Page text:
The civil juror is widely perceived as suspicious and even dismissive of victims and their grievances. Critics who have assumed or asserted the ignorance of jurors may have overlooked what jurors know well: everyday realities and everyday people. Plaintiffs are sometimes threatened, because jurors believe that they understand what reasonable persons will or should do. Tort reform law that threatens to strip civil juries of compensation award authority in demographic areas that have a majority of minorities demonstrates a discriminatory effect. Not only would such law fly in the face of Democracy, the underlying intent of this legislation violates the equal protection clause of the U.S.
Until the passage of the No FEAR, discriminating federal managers were not only shielded by the federal system but given promotions despite claims of misconduct. Without oversight from the Legislative and Executive Branches, this situation only bred uncomfortable, unsafe, and hostile work environments. This confidence is rooted in the knowledge that discriminating managers had little to fear from the lack of oversight, confirming that Bransford’s view is correct. Discriminating managers in the federal government have operated above the normal standards of democracy. Under the No FEAR law federal agencies must report the disposition of disciplinary actions by agencies against discriminating manager to Congress.
Despite federal law, agency heads have repeatedly refused to acknowledge that civil rights laws are being violated in their agency. A January 22, 2004 press release on the issuance of No FEAR regulations cites the Office of Personnel Management (OPM) Director as deeming claims for the violation of civil rights law “inappropriate reactions.” If the Director of OPM defines such behavior as simply “inappropriate reactions,” how can the American public expect the OPM to translate the intent of Congress and the President into guidance for the federal government?
Government must become more responsive and accountable to the public, particularly those who have suffered at the hands of discriminating managers and a dysfunctional EEO system.
Federal government victims endure a cycle of retaliation and harassment. Lives and livelihoods are destroyed. Families and communities are torn apart as a result of the years of stress resulting from workplace discrimination. The merit protection system does not work when civil rights are suppressed. The cost for the victims is prohibitive. Attorney retainer agreements can cost upwards of $30,000. Alternatively, the government provides, free of cost, attorneys to managers to defend them against civil rights victims. The vulnerable are at the mercy of the mighty.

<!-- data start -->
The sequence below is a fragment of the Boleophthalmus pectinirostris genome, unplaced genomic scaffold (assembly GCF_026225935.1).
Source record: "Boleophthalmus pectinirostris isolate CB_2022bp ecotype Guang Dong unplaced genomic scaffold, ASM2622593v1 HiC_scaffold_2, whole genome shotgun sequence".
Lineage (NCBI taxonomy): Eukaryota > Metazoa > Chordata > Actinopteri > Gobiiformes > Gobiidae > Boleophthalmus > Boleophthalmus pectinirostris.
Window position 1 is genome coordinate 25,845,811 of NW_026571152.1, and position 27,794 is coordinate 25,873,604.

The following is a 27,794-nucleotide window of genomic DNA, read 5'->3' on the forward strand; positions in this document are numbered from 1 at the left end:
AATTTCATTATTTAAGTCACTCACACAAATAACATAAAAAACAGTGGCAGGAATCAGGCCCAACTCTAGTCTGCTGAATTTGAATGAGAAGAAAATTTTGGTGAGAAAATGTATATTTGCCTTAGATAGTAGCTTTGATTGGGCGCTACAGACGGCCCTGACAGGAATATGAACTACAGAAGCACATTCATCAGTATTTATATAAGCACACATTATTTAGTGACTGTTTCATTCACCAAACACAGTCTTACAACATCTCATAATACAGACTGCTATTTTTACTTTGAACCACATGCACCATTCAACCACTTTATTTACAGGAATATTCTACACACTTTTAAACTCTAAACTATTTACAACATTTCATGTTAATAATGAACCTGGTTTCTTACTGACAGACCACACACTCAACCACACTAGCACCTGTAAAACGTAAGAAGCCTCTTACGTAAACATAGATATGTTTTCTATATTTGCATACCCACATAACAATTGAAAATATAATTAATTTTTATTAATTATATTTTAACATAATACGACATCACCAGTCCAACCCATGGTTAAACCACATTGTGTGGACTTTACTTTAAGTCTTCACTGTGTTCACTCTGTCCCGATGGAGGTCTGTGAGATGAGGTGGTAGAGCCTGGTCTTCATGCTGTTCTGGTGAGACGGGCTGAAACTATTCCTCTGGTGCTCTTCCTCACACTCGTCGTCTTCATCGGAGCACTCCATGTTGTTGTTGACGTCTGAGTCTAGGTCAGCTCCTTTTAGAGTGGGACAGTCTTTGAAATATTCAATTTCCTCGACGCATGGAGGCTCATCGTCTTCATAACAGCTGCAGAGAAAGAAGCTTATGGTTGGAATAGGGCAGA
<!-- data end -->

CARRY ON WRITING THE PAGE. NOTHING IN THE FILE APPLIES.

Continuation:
The US Environmental Protection Agency’s Director of Civil Rights, Karen Higginbotham, in a March 10, 2004 letter to the National Treasury Employees Union Chapter 280, admitted that two years after the passage of the No FEAR Act, EPA still does not have procedures in place to discipline discriminatory managers. The lack of action by federal agencies to discipline racist and sexist managers, could either be construed as negligence or a willful disregard for congressional mandates and for the law.
Congress has done its part and the President is to be commended for doing the right and noble thing and signing the bill into law. Federal agencies, however, are dragging their feet on the implementation of No FEAR. It seems that they are more concerned with protecting the scofflaws than carrying out the letter of the law.
The fight for the integrity and effectiveness of No FEAR is a battle that America cannot afford to lose. Federal workers who have been silent and others who also value justice, equality and human dignity must join this battle. I ask you to join this struggle.